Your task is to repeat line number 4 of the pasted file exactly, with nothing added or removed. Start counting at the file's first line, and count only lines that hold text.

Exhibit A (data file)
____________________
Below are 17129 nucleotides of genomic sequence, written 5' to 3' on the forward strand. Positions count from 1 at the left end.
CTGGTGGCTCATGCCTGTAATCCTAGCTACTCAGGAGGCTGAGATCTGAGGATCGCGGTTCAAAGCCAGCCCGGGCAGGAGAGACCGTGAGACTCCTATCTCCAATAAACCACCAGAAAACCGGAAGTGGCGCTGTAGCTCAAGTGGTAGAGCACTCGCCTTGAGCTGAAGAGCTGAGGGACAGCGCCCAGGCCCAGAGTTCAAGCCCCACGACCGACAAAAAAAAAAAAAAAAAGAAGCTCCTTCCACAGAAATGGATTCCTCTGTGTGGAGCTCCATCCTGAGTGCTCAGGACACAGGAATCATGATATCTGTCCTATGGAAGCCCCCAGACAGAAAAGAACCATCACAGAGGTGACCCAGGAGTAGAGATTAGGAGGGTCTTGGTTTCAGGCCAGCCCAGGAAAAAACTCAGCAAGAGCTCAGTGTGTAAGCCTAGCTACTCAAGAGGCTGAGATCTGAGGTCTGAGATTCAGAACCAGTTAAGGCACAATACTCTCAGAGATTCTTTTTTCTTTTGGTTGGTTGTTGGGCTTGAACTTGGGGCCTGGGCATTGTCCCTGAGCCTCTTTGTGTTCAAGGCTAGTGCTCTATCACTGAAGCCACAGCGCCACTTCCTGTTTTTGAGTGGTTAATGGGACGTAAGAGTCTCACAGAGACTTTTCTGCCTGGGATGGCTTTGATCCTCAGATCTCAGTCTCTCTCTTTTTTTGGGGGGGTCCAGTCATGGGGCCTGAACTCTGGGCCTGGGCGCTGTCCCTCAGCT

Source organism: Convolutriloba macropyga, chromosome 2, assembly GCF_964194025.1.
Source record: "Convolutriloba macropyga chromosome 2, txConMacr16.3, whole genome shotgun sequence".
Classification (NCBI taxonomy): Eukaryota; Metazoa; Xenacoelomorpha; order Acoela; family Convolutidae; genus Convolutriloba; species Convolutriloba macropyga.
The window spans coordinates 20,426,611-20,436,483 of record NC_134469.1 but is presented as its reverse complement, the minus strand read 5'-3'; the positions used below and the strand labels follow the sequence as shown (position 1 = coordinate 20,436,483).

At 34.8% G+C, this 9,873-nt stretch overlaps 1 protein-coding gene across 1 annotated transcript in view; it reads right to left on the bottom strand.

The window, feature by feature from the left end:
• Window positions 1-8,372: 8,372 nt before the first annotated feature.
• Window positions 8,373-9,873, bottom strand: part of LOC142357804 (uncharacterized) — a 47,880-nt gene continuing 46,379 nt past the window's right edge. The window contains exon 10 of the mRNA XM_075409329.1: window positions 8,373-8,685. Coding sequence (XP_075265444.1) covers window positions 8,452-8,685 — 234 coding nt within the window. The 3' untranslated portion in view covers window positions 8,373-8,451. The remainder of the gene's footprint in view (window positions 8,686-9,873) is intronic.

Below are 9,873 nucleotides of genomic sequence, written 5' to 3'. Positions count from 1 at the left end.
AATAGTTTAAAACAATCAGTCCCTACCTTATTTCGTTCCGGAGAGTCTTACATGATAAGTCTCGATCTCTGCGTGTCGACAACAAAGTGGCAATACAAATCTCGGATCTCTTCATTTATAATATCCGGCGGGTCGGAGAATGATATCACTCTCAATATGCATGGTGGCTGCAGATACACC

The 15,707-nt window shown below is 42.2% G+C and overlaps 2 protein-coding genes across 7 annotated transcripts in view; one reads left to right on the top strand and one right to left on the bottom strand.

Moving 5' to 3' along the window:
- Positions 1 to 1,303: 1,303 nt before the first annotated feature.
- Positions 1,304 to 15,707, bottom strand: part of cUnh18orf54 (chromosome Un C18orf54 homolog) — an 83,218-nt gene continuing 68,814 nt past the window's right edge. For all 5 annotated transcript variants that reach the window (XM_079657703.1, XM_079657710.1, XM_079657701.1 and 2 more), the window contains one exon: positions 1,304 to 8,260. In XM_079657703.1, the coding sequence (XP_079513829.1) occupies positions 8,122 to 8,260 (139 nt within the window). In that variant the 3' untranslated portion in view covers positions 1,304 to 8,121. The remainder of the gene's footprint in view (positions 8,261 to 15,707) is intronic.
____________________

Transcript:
Source record: "Convolutriloba macropyga chromosome 2, txConMacr16.3, whole genome shotgun sequence".